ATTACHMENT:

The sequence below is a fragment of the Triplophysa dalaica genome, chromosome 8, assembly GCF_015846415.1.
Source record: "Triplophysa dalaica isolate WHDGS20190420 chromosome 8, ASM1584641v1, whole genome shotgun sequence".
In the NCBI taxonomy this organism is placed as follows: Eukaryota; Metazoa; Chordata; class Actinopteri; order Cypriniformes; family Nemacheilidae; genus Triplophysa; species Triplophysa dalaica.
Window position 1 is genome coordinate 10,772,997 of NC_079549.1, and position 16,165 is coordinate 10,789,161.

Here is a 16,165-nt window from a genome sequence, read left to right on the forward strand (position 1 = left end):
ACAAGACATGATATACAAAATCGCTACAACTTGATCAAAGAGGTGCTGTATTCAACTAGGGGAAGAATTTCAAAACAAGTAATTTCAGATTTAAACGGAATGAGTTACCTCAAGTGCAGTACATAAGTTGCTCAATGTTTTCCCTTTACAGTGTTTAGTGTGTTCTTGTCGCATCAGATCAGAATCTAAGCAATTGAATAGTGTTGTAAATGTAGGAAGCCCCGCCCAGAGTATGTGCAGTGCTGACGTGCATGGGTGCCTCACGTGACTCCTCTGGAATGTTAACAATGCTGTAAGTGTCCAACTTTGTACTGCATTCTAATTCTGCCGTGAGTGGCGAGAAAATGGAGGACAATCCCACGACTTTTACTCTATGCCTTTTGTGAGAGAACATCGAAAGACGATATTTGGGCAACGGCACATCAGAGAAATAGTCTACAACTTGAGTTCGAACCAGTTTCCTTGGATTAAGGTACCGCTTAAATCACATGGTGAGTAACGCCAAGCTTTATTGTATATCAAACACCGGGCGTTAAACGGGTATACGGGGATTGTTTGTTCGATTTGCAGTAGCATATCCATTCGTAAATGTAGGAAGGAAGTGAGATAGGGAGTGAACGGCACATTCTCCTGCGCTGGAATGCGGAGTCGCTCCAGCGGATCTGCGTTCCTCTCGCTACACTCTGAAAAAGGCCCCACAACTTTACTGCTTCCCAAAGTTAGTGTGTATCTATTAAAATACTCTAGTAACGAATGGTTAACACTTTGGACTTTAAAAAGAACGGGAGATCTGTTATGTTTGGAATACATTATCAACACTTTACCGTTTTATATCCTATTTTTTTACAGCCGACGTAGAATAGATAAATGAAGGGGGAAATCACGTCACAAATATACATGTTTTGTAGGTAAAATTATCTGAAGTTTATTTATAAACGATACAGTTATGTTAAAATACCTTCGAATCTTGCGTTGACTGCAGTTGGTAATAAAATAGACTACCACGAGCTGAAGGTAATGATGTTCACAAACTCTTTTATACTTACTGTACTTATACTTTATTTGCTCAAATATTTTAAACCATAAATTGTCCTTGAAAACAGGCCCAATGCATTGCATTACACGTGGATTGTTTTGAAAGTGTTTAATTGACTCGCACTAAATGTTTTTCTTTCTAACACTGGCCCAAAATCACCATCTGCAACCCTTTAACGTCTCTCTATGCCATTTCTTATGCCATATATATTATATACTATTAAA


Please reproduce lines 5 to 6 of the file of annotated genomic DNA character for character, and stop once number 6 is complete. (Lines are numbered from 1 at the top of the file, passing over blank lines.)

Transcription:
Here is a 16,165-nt window from a genome sequence, read left to right on the forward strand (position 1 = left end):
ACAAGACATGATATACAAAATCGCTACAACTTGATCAAAGAGGTGCTGTATTCAACTAGGGGAAGAATTTCAAAACAAGTAATTTCAGATTTAAACGGAATGAGTTACCTCAAGTGCAGTACATAAGTTGCTCAATGTTTTCCCTTTACAGTGTTTAGTGTGTTCTTGTCGCATCAGATCAGAATCTAAGCAATTGAATAGTGTTGTAAATGTAGGAAGCCCCGCCCAGAGTATGTGCAGTGCTGACGTGCATGGGTGCCTCACGTGACTCCTCTGGAATGTTAACAATGCTGTAAGTGTCCAACTTTGTACTGCATTCTAATTCTGCCGTGAGTGGCGAGAAAATGGAGGACAATCCCACGACTTTTACTCTATGCCTTTTGTGAGAGAACATCGAAAGACGATATTTGGGCAACGGCACATCAGAGAAATAGTCTACAACTTGAGTTCGAACCAGTTTCCTTGGATTAAGGTACCGCTTAAATCACATGGTGAGTAACGCCAAGCTTTATTGTATATCAAACACCGGGCGTTAAACGGGTATACGGGGATTGTTTGTTCGATTTGCAGTAGCATATCCATTCGTAAATGTAGGAAGGAAGTGAGATAGGGAGTGAACGGCACATTCTCCTGCGCTGGAATGCGGAGTCGCTCCAGCGGATCTGCGTTCCTCTCGCTACACTCTGAAAAAGGCCCCACAACTTTACTGCTTCCCAAAGTTAGTGTGTATCTATTAAAATACTCTAGTAACGAATGGTTAACACTTTGGACTTTAAAAAGAACGGGAGATCTGTTATGTTTGGAATACATTATCAACACTTTACCGTTTTATATCCTATTTTTTTACAGCCGACGTAGAATAGATAAATGAAGGGGGAAATCACGTCACAAATATACATGTTTTGTAGGTAAAATTATCTGAAGTTTATTTATAAACGATACAGTTATGTTAAAATACCTTCGAATCTTGCGTTGACTGCAGTTGGTAATAAAATAGACTACCACGAGCTGAAGGTAATGATGTTCACAAACTCTTTTATACTTACTGTACTTATACTTTATTTGCTCAAATATTTTAAACCATAAATTGTCCTTGAAAACAGGCCCAATGCATTGCATTACACGTGGATTGTTTTGAAAGTGTTTAATTGACTCGCACTAAATGTTTTTCTTTCTAACACTGGCCCAAAATCACCATCTGCAACCCTTTAACGTCTCTCTATGCCATTTCTTATGCCATATATATTATATACTATTAAA